In other words, the only objection to InSight’s bid was active opposition from a competitor with an “effective monopoly” on existing services. Tyson noted “ample evidence” of Mobile Imaging’s “anti-competitive behavior.”

Nothing looks good about Mobile Imaging Partners’ actions in this case. Its behind-the-scenes maneuvers look especially bad when one considers the CON’s purported goal: increased access to health care. You’ll search in vain to find bullying and scare tactics among the skills taught to health care professionals.

This entire problem (including the court case) could be settled by ending the CON Laws in North Carolina. There has been a bill brought up in the North Carolina legislature to end CON Laws in at least one recent session The problem is that the bill has been traditionally sent to a committee where it dies. CON laws cost consumers and health insurance complanies money. CON Laws need to end.

When Medical Facilities Have Monopolies

The Carolina Journal posted an article today about the Certificate of Need (CON) laws in North Carolina.

The article notes:

In theory, the system is supposed to guard patients’ access to health care.  

But the system offers a wealth of opportunities to crush unwanted competition and hamstring smaller doctors’ practices. Under CON laws, incumbent providers can take their competitors to court and force them to bleed money for months, years, or even decades.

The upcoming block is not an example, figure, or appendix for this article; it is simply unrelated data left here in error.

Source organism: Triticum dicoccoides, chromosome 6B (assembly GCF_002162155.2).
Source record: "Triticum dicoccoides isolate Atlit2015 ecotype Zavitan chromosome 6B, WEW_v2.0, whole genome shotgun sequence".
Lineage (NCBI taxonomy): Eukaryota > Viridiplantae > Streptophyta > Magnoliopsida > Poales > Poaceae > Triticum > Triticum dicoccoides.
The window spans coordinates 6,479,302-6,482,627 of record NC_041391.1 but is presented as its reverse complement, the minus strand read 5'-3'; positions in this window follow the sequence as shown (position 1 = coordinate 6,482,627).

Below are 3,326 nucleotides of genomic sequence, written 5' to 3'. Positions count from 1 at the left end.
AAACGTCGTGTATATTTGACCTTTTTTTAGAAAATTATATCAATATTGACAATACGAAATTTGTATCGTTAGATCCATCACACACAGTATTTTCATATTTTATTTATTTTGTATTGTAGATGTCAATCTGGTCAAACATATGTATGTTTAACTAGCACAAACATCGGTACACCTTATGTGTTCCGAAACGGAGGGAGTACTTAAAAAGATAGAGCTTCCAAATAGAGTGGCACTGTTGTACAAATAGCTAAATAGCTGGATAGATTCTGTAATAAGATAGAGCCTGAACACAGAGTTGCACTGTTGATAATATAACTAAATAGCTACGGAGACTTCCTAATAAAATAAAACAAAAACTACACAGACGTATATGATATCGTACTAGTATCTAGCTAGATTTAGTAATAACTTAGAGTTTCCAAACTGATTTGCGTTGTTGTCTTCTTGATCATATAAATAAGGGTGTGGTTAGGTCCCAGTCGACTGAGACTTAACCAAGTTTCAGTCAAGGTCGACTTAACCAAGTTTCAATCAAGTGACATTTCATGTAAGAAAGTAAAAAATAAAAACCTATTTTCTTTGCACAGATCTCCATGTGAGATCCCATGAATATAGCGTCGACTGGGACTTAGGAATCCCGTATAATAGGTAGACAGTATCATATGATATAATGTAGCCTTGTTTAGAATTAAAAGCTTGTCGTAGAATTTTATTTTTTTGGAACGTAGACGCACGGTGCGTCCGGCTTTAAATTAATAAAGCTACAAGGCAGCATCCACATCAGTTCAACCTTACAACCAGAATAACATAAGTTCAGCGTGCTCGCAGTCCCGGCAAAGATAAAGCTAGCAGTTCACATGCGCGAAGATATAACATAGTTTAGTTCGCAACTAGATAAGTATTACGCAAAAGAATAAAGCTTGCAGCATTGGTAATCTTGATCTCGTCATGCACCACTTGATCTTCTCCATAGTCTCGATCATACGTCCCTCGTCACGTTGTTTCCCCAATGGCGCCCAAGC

It may be easy to praise the system on the record. But those who criticize it do so quietly, and they fear retribution. Many declined to publish their names in this story or to speak on the record.  

“It’s human nature, so I shouldn’t be surprised, but I have clients who think it’s unconstitutional, it’s terrible, it’s an unfair restraint on trade,” said a CON attorney. “But once they get it, CON is great, it’s saving money, it’s good for the people. It’s incredible the metamorphosis they undergo.” 

According to the article, the fight against the CON laws began with Dr. Gajendra Singh, a surgeon who tried to treat poor patients. He watched patients put off medical tests only to find that they had terminal cancer that might have been checked if detected earlier.

The article reports:

Singh began the fight Singleton (Dr. Jay Singleton) carries on. 

Singh watched his patients being crushed by medical bills or catching cancer too late. One man put off getting an MRI for more than a year. What he found was worse than any medical bill. 

“So, I saw it,” Singh told WFDD. “He had a cancer spread everywhere. And that was a Stage 4 cancer. And I felt guilty. Like you know, that as a society we had failed him.” 

Singh founded his own imaging center in Forsyth County a year later, and sued to overthrow the CON regime. He is something of a legend now, at least in pockets of the medical community. 

Singh saved his patients thousands of dollars. Some drove for hours; some came from other states. Some came because of mysterious pain, and others because these were the only scans they could afford. 

“Singh, man, gotta hand it to him. But he bit off a lot,” Singleton said. “He went after the MRIs, the ‘Shangri La,’ the temple.” 

But Singh’s practice collapsed under the stress inflicted by CON laws and the COVID-19 pandemic. His patients have lost their access to affordable medical scans, and Singh has stopped talking to the press.